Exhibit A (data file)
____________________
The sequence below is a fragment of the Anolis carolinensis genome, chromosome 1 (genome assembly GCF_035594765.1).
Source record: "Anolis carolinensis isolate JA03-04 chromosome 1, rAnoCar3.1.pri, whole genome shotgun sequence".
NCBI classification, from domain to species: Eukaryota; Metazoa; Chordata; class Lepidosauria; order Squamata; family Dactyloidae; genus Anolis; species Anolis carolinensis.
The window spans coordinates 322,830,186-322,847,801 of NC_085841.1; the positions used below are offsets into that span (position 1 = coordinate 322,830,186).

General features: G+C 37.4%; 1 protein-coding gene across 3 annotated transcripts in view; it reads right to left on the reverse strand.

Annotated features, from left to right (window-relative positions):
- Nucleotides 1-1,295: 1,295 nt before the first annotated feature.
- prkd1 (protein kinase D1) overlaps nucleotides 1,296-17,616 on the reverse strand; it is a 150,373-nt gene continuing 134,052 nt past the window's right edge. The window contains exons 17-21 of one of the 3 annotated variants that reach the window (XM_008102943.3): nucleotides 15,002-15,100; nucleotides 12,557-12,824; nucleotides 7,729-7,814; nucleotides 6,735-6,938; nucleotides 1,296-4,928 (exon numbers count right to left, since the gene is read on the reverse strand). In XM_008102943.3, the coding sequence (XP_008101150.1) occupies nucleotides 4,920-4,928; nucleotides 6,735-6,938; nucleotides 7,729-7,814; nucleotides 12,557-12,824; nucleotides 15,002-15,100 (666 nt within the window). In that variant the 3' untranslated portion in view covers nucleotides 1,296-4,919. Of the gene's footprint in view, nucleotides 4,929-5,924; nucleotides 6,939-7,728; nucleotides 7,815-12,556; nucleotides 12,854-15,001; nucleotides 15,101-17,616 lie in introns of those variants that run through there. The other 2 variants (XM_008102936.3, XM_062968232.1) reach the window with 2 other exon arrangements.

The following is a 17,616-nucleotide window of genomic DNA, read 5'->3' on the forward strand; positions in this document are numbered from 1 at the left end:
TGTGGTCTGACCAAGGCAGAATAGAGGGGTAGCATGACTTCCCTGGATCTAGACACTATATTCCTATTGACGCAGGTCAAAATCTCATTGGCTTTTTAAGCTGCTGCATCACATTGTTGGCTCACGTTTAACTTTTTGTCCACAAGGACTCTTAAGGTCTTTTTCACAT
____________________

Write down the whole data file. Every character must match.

The sequence below is a fragment of the Anolis carolinensis genome, chromosome 1 (genome assembly GCF_035594765.1).
Source record: "Anolis carolinensis isolate JA03-04 chromosome 1, rAnoCar3.1.pri, whole genome shotgun sequence".
NCBI classification, from domain to species: Eukaryota; Metazoa; Chordata; class Lepidosauria; order Squamata; family Dactyloidae; genus Anolis; species Anolis carolinensis.
The window spans coordinates 322,830,186-322,847,801 of NC_085841.1; the positions used below are offsets into that span (position 1 = coordinate 322,830,186).

General features: G+C 37.4%; 1 protein-coding gene across 3 annotated transcripts in view; it reads right to left on the reverse strand.

Annotated features, from left to right (window-relative positions):
- Nucleotides 1-1,295: 1,295 nt before the first annotated feature.
- prkd1 (protein kinase D1) overlaps nucleotides 1,296-17,616 on the reverse strand; it is a 150,373-nt gene continuing 134,052 nt past the window's right edge. The window contains exons 17-21 of one of the 3 annotated variants that reach the window (XM_008102943.3): nucleotides 15,002-15,100; nucleotides 12,557-12,824; nucleotides 7,729-7,814; nucleotides 6,735-6,938; nucleotides 1,296-4,928 (exon numbers count right to left, since the gene is read on the reverse strand). In XM_008102943.3, the coding sequence (XP_008101150.1) occupies nucleotides 4,920-4,928; nucleotides 6,735-6,938; nucleotides 7,729-7,814; nucleotides 12,557-12,824; nucleotides 15,002-15,100 (666 nt within the window). In that variant the 3' untranslated portion in view covers nucleotides 1,296-4,919. Of the gene's footprint in view, nucleotides 4,929-5,924; nucleotides 6,939-7,728; nucleotides 7,815-12,556; nucleotides 12,854-15,001; nucleotides 15,101-17,616 lie in introns of those variants that run through there. The other 2 variants (XM_008102936.3, XM_062968232.1) reach the window with 2 other exon arrangements.

The following is a 17,616-nucleotide window of genomic DNA, read 5'->3' on the forward strand; positions in this document are numbered from 1 at the left end:
TGTGGTCTGACCAAGGCAGAATAGAGGGGTAGCATGACTTCCCTGGATCTAGACACTATATTCCTATTGACGCAGGTCAAAATCTCATTGGCTTTTTAAGCTGCTGCATCACATTGTTGGCTCACGTTTAACTTTTTGTCCACAAGGACTCTTAAGGTCTTTTTCACAT